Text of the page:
Autonomous vehicles are on their way.
Taiwan-based Foxconn Technology Group is pushing for autonomous vehicle lanes in the Wisconsin highway budget and research is progressing in the state thanks to local support from across the stakeholder spectrum.
A partnership that includes the University of Wisconsin-Madison was named one of 10 proving grounds for driverless cars and trucks by the U.S. Department of Transportation in January 2017.
Other key partners involved in the project include American Family Insurance, Hyper Innovation, Trek Bicycle Corp. and Madison Gas and Electric Co.
While the designation does not come with funding, there has been great value in it, said Peter Rafferty, a program manager at UW-Madison’s Traffic Operations and Safety Laboratory.
The attention has catalyzed several initiatives and brought together numerous organizations to collaborate. Rafferty believes the Wisconsin proving ground sites were chosen because of the diverse backgrounds and range of testing environments they are able to provide.
“Although we would not have been selected without partnering with the MGA Research facility near Burlington, the range of issues yet to be figured out with autonomous vehicles is very multidisciplinary,” he said.
These issues include cybersecurity; insurance and liability; human factors; interactions with motorcycles, bicycles and pedestrians; planning; and policy.
In May 2017, Gov. Scott Walker issued an executive order to create the Governor’s Steering Committee on Autonomous and Connected Vehicle Testing and Deployment, which advises the governor on how to best advance AV testing and operation in Wisconsin. The order has brought attention to the transformative technologies that are developing, which Rafferty believes is critical.
“(Autonomous vehicles) are already here to some extent, with more to come,” Rafferty said. “A challenging transition is upon us and regulatory issues have to be addressed. Gov. Walker’s executive order speaks of removing barriers, advancing safe and successful deployment, and identifying what impedes testing. Fortunately, there is not all that much to untangle here, and things are moving along well.”
According to Rafferty, while some proving grounds are centered on bringing automakers to a private track, there are many different issues to tackle among the entire research and development community, which UW-Madison and partners have helped identify and begun to address.
“We are able to offer a range of testing and evaluation environments, but we are currently focused on the simulation environment, urban mobility and equity,” he said. “This includes initiatives related to what some have heard regarding the Foxconn development and the collaboration with Southeast University in Nanjing.”
Offering a virtual simulation environment, appropriate development laboratory settings, campuses, and the strong support of the City of Madison has been an asset to the AV research happening locally. The in-depth research requires collaborations from multiple sectors. Given the nature of new mobility developments, the private sector is especially prominent, Rafferty said.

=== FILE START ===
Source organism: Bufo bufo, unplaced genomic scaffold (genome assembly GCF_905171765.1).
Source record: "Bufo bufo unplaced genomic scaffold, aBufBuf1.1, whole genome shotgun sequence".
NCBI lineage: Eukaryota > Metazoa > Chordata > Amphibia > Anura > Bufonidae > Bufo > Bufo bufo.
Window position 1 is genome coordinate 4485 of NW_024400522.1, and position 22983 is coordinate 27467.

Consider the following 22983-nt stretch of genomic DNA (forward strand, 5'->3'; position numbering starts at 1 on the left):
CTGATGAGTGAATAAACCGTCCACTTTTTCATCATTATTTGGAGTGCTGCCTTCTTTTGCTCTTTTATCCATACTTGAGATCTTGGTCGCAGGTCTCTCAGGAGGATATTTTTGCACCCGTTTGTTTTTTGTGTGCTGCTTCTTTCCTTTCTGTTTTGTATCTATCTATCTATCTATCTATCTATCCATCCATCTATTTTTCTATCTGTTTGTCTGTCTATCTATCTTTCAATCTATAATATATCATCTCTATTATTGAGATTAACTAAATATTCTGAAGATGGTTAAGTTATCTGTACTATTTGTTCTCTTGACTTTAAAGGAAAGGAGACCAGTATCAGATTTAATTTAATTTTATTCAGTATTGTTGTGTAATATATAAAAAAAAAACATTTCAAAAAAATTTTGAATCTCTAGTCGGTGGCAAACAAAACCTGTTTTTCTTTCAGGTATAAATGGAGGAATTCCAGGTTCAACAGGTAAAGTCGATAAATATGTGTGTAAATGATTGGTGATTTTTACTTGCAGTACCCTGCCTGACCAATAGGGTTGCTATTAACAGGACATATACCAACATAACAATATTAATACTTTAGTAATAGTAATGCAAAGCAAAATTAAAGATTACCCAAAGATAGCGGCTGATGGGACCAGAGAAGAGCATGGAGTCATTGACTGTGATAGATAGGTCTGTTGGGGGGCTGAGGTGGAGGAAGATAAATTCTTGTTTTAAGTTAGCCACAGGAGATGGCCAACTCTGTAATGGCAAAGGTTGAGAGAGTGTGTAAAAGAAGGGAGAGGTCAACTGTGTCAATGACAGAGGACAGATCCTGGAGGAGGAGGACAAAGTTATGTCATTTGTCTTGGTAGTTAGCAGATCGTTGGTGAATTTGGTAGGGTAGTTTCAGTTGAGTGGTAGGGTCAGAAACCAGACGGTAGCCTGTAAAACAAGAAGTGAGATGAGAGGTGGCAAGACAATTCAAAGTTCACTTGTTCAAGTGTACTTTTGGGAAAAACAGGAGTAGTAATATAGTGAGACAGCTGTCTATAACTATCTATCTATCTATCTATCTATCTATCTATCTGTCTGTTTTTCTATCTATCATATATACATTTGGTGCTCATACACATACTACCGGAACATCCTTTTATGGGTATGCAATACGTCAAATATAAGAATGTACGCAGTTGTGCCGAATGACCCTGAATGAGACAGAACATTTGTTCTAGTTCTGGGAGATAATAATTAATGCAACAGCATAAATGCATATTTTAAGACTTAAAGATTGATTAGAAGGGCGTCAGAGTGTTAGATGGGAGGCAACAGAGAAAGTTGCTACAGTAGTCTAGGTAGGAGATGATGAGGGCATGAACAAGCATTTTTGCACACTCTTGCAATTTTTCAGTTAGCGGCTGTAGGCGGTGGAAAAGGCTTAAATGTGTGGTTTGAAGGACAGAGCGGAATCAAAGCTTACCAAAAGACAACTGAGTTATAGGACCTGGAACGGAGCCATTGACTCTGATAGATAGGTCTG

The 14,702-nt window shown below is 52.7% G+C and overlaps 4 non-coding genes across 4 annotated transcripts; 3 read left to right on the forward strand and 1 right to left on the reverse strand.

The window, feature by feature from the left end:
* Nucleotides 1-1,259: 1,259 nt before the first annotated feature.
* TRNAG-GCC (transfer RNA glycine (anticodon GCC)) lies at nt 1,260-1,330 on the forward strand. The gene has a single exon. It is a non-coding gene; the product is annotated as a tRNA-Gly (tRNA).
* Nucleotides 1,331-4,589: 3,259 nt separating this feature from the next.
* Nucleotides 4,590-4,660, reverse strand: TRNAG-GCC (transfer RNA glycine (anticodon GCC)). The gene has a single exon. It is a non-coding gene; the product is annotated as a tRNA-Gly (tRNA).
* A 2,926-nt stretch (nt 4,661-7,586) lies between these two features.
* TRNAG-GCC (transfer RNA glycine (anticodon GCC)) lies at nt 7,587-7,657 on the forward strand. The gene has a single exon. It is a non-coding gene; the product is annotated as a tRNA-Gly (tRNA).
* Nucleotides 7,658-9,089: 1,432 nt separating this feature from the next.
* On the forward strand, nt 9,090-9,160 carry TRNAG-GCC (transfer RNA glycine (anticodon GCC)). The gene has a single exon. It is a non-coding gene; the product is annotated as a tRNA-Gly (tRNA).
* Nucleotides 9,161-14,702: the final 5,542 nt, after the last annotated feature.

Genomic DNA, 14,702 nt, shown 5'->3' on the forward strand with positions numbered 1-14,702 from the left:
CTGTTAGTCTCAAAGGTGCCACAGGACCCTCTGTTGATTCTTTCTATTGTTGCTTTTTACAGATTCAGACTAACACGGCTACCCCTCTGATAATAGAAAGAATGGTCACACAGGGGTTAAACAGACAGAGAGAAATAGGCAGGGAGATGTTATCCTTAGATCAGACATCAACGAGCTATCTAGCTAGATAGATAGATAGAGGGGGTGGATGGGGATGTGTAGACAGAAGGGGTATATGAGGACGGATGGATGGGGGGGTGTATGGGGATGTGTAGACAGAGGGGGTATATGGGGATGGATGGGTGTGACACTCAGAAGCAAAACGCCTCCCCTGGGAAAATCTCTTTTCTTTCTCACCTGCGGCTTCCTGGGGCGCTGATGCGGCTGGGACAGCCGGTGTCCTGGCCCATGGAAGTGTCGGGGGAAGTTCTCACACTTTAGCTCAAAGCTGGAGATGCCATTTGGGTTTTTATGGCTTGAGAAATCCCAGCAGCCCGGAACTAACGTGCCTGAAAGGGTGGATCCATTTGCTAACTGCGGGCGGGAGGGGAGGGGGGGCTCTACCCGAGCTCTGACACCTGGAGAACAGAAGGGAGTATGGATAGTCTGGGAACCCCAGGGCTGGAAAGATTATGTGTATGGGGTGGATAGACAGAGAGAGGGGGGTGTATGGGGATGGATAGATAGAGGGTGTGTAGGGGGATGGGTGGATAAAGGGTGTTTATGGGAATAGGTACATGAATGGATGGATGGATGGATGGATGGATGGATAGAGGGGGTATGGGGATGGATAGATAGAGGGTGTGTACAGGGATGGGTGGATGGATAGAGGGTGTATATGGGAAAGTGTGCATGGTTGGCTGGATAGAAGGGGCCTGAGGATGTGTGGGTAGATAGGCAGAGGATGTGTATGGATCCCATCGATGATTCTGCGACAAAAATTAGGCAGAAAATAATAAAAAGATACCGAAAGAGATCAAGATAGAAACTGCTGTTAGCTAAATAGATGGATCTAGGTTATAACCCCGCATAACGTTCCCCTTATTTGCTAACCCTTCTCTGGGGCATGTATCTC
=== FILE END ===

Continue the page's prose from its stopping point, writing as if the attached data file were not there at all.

“A challenging transition is upon us and regulatory issues have to be addressed.”
— Peter Rafferty, UW-Madison Traffic Operations and Safety Laboratory
As a partner, American Family Insurance brings considerations to the table when addressing a driverless future.
There are the liability questions, but there are also the questions about how these new technologies will transform communities for which American Family offers insight.
Madison-based Hyper Innovation is a collaborative innovation center that has been instrumental in bringing together other partners with shared corporate interests in autonomous vehicles. Waterloo-based Trek Bicycle is involved as well, bringing a heavy interest in bicycle safety applications with connected and automated vehicles.
On the vehicle and sensor technology side, two notable local partners are Fitchburg-based Mandli Communications Inc., an industry leader in specialized highway data collection and the integration of 3D pavement technology, and Roadview Inc., a leader in the collection, reduction and delivery of large-scale, geo-referenced transportation datasets.
“I am most excited about addressing what we call first-mile/last-mile barriers to mobility,” Rafferty said. “This involves so many facets of transportation, while targeting the improvement of equity, energy use, air quality, mobility choices, urban congestion and economic opportunities. On the vehicle technology side, this brings together electric vehicles, connected vehicles, shared mobility and, of course, driverless vehicles.”
In November, the proving grounds brought an electric driverless shuttle, Navya Arma, to Madison for a demonstration, Rafferty said.
“This is a vehicle that doesn’t have a steering wheel or pedals,” he said. “It was very well received.”